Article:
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Individualised Language in the Big Data Era

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Developments in the field of Computational Linguistics produce ever higher-quality technology for processing and disseminating language information. Given the ubiquity of tablets and smart phones, such technology can be of increasing social benefit. At the user level, applications might provide personalised responses, for instance, providing highly targeted feedback to language learners. At a societal level, applications might monitor the development of a humanitarian crisis by automatically processing social media messages; or gather intelligence quickly from public news and other social media sources. Global deployment of such applications requires language processing technology that can accurately model the specific language of an individual; small group of non-standard language users; or so-called low-resource languages. This is at odds with recent improvements in NLP technology which are heavily reliant on extremely large amounts of language data to train data-hungry statistical learning algorithms. This talk will discuss the extent of this problem and possible solutions.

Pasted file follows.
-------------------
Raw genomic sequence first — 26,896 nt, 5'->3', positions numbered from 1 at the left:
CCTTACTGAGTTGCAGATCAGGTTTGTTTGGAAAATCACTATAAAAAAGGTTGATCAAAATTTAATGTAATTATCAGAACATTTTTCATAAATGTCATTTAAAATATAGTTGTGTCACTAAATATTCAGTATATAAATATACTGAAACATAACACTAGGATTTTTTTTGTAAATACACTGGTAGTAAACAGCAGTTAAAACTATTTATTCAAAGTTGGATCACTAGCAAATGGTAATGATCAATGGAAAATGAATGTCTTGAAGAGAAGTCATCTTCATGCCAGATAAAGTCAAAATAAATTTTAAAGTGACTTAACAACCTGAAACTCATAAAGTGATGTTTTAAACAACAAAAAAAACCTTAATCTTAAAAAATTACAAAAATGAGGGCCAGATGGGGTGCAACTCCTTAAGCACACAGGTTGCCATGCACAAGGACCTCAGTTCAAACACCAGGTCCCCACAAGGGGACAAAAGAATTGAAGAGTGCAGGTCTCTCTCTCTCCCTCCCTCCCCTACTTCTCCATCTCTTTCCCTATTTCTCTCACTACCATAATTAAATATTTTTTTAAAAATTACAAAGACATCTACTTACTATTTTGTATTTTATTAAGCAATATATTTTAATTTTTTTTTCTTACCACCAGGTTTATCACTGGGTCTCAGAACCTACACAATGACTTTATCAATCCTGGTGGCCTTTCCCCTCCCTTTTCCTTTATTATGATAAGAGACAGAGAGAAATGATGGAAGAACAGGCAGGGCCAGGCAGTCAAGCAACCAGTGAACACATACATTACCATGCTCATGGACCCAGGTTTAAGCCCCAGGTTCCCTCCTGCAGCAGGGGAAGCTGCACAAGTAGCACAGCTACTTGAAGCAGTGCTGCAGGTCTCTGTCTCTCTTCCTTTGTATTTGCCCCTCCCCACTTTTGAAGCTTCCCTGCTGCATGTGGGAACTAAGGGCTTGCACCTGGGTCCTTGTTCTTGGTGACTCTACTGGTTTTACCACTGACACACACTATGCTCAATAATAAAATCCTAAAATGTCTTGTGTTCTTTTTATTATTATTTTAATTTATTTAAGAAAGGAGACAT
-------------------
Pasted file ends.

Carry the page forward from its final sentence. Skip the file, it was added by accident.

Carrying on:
This talk is part of the Cambridge Language Sciences Annual Symposium series.

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